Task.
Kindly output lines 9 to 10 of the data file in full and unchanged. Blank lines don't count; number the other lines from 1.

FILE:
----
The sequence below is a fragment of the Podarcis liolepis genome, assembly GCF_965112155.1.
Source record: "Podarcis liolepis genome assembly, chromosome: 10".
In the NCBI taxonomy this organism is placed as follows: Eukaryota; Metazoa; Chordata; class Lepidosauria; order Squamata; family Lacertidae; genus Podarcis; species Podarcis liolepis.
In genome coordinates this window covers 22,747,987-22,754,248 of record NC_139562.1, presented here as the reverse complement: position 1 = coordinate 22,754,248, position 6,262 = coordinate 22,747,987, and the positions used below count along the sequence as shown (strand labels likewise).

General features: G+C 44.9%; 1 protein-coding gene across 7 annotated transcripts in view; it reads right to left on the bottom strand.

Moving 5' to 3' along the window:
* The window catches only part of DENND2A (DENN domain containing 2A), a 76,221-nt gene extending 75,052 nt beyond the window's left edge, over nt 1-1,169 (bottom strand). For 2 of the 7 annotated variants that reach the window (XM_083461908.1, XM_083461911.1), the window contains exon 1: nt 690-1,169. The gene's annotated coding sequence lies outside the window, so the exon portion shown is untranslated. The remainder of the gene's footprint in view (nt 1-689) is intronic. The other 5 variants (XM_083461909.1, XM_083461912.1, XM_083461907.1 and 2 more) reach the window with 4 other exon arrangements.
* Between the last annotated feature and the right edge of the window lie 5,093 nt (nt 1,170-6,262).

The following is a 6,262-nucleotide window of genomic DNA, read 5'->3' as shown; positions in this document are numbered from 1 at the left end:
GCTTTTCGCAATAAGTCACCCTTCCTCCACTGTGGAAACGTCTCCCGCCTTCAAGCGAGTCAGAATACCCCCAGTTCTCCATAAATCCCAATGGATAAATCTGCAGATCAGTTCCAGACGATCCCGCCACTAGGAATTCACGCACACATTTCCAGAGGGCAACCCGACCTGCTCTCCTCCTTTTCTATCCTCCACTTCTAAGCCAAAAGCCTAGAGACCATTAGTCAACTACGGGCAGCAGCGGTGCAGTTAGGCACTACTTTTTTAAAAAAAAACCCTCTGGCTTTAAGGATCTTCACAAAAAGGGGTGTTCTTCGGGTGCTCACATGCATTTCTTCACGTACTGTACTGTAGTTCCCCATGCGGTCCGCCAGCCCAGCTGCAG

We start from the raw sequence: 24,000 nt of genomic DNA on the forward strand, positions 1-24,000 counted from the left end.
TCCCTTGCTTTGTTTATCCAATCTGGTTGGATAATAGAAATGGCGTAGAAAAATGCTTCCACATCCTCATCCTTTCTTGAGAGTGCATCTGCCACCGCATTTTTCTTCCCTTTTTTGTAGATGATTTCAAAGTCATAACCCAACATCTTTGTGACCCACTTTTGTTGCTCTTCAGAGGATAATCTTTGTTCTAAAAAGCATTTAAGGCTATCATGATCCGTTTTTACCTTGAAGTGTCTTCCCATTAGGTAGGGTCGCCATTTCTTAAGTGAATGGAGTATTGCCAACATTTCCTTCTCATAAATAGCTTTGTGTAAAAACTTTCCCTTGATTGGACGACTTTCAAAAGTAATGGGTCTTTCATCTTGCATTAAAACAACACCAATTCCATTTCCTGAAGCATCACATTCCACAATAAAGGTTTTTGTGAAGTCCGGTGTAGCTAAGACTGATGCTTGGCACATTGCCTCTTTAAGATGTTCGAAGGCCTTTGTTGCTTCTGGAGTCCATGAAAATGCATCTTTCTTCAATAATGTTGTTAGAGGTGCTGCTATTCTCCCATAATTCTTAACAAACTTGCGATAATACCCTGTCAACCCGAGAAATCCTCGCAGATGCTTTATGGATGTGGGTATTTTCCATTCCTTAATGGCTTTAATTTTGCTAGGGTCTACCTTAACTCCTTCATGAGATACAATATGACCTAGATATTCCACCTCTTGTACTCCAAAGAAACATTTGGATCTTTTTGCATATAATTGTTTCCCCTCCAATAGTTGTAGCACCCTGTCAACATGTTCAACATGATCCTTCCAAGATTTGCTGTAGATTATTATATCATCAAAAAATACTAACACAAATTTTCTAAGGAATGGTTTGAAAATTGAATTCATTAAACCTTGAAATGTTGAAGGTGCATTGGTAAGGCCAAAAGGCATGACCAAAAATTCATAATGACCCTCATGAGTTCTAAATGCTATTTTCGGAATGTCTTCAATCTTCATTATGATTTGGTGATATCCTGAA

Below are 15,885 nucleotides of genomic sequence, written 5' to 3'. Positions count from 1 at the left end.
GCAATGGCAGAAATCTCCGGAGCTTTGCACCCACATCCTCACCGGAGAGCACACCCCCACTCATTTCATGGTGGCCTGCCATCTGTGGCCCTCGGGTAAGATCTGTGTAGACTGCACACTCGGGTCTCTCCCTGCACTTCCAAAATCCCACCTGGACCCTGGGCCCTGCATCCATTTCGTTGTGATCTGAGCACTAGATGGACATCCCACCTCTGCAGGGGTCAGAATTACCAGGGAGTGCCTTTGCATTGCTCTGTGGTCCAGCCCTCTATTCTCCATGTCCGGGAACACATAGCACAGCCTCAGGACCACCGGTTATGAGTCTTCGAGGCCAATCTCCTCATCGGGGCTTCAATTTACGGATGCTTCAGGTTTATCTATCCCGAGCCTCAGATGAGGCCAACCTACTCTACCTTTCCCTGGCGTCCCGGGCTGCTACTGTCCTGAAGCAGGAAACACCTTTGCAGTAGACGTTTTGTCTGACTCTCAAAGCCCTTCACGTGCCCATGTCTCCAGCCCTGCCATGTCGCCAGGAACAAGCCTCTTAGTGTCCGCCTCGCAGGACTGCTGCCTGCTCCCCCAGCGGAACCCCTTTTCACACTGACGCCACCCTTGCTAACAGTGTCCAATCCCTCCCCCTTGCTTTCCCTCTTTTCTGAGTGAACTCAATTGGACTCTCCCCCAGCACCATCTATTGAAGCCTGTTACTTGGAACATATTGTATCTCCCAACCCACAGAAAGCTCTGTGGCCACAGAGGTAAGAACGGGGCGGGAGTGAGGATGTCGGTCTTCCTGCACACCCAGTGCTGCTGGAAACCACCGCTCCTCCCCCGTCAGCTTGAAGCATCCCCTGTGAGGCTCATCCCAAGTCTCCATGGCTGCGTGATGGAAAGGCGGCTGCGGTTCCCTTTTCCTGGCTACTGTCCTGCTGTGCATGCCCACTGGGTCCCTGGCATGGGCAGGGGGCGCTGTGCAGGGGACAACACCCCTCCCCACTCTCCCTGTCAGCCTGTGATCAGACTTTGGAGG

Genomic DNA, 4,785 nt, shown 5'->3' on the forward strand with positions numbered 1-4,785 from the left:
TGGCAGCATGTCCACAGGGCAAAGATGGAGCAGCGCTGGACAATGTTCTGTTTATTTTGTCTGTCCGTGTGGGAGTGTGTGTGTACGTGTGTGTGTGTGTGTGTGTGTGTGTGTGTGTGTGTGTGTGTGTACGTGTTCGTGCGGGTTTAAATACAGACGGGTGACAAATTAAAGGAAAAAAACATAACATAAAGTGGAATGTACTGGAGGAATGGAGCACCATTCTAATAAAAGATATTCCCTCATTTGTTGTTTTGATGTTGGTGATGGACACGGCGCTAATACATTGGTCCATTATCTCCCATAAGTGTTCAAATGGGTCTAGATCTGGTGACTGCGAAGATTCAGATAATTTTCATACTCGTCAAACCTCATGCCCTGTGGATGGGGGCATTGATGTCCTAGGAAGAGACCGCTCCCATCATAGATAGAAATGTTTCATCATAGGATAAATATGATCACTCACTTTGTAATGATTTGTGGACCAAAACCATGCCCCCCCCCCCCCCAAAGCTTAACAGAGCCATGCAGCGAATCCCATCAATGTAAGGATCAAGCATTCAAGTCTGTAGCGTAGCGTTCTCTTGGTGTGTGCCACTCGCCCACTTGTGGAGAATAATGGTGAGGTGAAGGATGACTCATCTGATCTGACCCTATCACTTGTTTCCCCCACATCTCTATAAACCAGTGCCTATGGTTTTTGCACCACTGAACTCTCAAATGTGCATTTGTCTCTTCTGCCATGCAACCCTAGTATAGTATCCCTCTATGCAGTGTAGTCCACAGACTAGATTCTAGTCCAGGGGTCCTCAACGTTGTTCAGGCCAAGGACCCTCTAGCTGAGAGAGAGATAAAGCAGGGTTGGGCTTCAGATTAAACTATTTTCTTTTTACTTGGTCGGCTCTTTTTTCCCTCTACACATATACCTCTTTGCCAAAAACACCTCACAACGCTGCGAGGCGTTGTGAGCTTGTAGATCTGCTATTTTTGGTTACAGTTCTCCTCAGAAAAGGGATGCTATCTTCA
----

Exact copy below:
The following is a 6,262-nucleotide window of genomic DNA, read 5'->3' as shown; positions in this document are numbered from 1 at the left end:
GCTTTTCGCAATAAGTCACCCTTCCTCCACTGTGGAAACGTCTCCCGCCTTCAAGCGAGTCAGAATACCCCCAGTTCTCCATAAATCCCAATGGATAAATCTGCAGATCAGTTCCAGACGATCCCGCCACTAGGAATTCACGCACACATTTCCAGAGGGCAACCCGACCTGCTCTCCTCCTTTTCTATCCTCCACTTCTAAGCCAAAAGCCTAGAGACCATTAGTCAACTACGGGCAGCAGCGGTGCAGTTAGGCACTACTTTTTTAAAAAAAAACCCTCTGGCTTTAAGGATCTTCACAAAAAGGGGTGTTCTTCGGGTGCTCACATGCATTTCTTCACGTACTGTACTGTAGTTCCCCATGCGGTCCGCCAGCCCAGCTGCAG